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The 2018 Silk Road Mountain Race will start and finish within riding distance of Bishkek, the capital of Kyrgyzstan. It will cover around 1700 kilometers for 26,000 meters of climbing. Below, you can find a brief outline of the route for the first edition of the race. Much more detailed route information will be provided in the race manual that will be sent to racers.We have ridden the entire route and have taken great pains for the GPS track to be correct, but there may still be some slight deviations required. We have also checked out potential resupply points and have included those that we are reasonably certain to be in operation at the time of the race.
The Race will begin from Bishkek. We plan to accompany riders for the first few kilometres in a neutralised group ride until we take them out of the city and onto quieter roads for the race proper to start. It will then head straight into the mountains and over Kegety pass: 3780m. It’s long and tough and will quickly let riders know if they are ready for the rest of this adventure. They’ll then head down to Kojomkul, the first village and resupply point on route.
The route then leaves the main road between Kyzl Su and Chaek to loop through a series of remote villages and lost valleys. The landscape here is different from the wide open spaces that racers will be riding through for most of the race. There is very little in the way of resupply until you get back onto the main road.
The route then climbs up to the north shore of Song Kul lake, one of the famous landmarks of Kyrgyzstan, via a particularly stunning and difficult climb. After making their way around the west of the lake, riders will come to a yurt camp that will serve as the first checkpoint of the race. After getting their brevet card stamped in a yurt, they’ll be free to continue on their way southwards towards the border with China.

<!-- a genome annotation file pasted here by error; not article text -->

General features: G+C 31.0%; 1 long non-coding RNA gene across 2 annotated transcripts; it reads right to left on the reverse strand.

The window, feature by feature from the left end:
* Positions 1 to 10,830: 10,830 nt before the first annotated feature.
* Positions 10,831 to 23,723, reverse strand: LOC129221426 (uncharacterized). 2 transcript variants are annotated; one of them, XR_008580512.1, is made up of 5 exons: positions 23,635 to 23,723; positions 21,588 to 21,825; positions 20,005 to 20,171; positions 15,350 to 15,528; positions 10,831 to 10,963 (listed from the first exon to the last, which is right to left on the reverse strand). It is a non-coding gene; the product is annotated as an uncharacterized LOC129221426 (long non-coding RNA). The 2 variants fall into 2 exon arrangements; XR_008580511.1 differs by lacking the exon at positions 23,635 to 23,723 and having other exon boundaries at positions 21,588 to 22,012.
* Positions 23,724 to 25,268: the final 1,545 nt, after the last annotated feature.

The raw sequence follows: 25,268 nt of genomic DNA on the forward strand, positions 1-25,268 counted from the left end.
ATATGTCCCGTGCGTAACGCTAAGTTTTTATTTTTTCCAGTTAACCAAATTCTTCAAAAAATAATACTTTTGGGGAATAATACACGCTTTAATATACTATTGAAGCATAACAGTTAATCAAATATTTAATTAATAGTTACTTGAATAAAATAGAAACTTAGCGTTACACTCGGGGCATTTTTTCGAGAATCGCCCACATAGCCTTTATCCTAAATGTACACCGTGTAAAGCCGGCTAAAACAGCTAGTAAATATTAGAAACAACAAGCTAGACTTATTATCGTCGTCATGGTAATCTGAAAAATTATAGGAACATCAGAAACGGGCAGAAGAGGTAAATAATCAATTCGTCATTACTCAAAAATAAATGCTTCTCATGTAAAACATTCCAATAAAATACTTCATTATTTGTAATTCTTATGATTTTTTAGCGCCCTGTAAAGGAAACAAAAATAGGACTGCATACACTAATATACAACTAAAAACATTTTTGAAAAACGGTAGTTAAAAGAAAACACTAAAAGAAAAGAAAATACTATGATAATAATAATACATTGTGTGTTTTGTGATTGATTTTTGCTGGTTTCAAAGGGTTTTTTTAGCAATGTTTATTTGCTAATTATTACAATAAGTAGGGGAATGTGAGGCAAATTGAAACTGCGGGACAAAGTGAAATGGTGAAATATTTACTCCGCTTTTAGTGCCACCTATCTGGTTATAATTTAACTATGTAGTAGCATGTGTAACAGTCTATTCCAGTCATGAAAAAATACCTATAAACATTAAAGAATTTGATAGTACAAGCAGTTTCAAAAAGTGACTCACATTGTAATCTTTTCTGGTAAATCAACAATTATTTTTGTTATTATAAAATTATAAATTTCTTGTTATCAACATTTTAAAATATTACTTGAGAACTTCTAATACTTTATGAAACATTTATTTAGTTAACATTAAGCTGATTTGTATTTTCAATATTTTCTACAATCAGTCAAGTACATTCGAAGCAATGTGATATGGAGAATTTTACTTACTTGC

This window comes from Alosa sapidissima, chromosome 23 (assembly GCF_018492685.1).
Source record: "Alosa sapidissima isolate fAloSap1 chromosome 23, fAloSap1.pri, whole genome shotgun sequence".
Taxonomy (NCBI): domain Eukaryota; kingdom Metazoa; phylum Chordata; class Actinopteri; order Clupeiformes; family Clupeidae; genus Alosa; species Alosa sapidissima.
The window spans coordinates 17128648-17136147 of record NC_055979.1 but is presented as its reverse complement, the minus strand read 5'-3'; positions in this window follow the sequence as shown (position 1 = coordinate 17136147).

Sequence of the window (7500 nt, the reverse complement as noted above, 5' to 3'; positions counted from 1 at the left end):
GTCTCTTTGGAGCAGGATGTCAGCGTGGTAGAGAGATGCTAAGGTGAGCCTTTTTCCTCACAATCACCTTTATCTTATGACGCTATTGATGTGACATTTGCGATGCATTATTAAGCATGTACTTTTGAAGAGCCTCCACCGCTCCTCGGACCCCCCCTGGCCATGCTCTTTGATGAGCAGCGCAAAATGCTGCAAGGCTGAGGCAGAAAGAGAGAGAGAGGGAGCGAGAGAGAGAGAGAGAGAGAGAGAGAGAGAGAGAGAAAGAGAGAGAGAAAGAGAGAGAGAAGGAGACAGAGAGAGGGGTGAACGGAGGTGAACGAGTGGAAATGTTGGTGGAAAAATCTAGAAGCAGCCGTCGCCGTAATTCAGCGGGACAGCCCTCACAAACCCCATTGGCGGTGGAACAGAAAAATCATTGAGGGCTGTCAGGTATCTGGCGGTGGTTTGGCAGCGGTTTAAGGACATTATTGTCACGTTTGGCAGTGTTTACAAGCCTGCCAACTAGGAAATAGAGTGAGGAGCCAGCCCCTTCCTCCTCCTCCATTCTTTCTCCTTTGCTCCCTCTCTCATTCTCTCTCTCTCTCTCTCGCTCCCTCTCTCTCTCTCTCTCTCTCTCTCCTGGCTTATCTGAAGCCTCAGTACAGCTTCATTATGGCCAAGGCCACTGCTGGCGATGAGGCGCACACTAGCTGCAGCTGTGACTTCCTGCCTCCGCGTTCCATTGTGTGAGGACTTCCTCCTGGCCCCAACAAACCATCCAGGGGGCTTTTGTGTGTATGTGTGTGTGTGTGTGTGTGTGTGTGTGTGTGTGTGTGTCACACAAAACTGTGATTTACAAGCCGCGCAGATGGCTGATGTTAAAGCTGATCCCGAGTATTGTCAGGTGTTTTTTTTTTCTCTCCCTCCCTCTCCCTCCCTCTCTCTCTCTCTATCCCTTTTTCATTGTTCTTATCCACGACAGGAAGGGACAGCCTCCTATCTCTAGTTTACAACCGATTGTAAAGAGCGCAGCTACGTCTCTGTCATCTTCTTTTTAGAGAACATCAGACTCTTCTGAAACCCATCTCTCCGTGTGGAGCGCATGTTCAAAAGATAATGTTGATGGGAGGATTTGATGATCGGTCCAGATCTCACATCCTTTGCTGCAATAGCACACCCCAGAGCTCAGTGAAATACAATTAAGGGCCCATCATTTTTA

As they skirt around Chatyr Kul lake, their border zone permit will be checked at a military checkpoint on the only stretch of good tarmac in the race: the road to the border crossing at Torurgart. Riders will leave the border crossing to their right and follow a rough track that runs parallel to the no-man’s land with China and leads to Kel-Suu lake: the second checkpoint of the race.
After getting their brevet cards stamped in another yurt camp they’ll head north towards Naryn. This whole section of the race is quite wild and remote and will require riders to think carefully about their food requirements.
From Naryn to the shores of lake Issyk-Kul and the third checkpoint are almost 300km of mountainous terrain with little to no resupply on route… The checkpoint itself will be in a guesthouse in the village of Chychkan, right by the water’s edge.
The final stretch back to Bishkek will most likely be some of the toughest riding of the race. There are two serious passes to negotiate, the first is the biggest but the road is mostly rideable. The final pass towards Chong Kemin and the finish line follows a horse track that will definitely include a fairly difficult section of hike a bike. The track down the pass reaches 40% at one point…
After a final stint in the mountains, the race will finish in the village of Chong Kemin. We will set up in a guesthouse in the village and there will be an after party with plenty of local food and a sufficient supply of beer.